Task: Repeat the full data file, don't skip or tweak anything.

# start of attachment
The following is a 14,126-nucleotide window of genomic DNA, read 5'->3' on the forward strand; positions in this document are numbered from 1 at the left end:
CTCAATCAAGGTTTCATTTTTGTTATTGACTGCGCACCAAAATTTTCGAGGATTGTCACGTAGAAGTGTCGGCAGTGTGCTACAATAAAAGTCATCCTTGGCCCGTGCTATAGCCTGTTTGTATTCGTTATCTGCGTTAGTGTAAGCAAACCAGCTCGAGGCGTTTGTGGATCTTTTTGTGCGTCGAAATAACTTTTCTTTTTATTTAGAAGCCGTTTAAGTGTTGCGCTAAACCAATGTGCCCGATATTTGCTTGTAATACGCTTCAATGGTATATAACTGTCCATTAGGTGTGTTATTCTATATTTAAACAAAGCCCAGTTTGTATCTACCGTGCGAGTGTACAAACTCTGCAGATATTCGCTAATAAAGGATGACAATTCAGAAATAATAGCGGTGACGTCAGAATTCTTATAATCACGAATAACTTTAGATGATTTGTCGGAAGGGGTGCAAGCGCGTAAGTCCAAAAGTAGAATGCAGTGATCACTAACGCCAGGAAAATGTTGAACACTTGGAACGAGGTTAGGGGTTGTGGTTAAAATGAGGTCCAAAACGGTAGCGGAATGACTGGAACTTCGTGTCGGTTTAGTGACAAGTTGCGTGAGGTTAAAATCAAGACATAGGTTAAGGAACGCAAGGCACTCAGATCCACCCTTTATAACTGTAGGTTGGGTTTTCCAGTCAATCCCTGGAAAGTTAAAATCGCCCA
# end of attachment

The following is a 14,126-nucleotide window of genomic DNA, read 5'->3' on the forward strand; positions in this document are numbered from 1 at the left end:
CTCAATCAAGGTTTCATTTTTGTTATTGACTGCGCACCAAAATTTTCGAGGATTGTCACGTAGAAGTGTCGGCAGTGTGCTACAATAAAAGTCATCCTTGGCCCGTGCTATAGCCTGTTTGTATTCGTTATCTGCGTTAGTGTAAGCAAACCAGCTCGAGGCGTTTGTGGATCTTTTTGTGCGTCGAAATAACTTTTCTTTTTATTTAGAAGCCGTTTAAGTGTTGCGCTAAACCAATGTGCCCGATATTTGCTTGTAATACGCTTCAATGGTATATAACTGTCCATTAGGTGTGTTATTCTATATTTAAACAAAGCCCAGTTTGTATCTACCGTGCGAGTGTACAAACTCTGCAGATATTCGCTAATAAAGGATGACAATTCAGAAATAATAGCGGTGACGTCAGAATTCTTATAATCACGAATAACTTTAGATGATTTGTCGGAAGGGGTGCAAGCGCGTAAGTCCAAAAGTAGAATGCAGTGATCACTAACGCCAGGAAAATGTTGAACACTTGGAACGAGGTTAGGGGTTGTGGTTAAAATGAGGTCCAAAACGGTAGCGGAATGACTGGAACTTCGTGTCGGTTTAGTGACAAGTTGCGTGAGGTTAAAATCAAGACATAGGTTAAGGAACGCAAGGCACTCAGATCCACCCTTTATAACTGTAGGTTGGGTTTTCCAGTCAATCCCTGGAAAGTTAAAATCGCCCA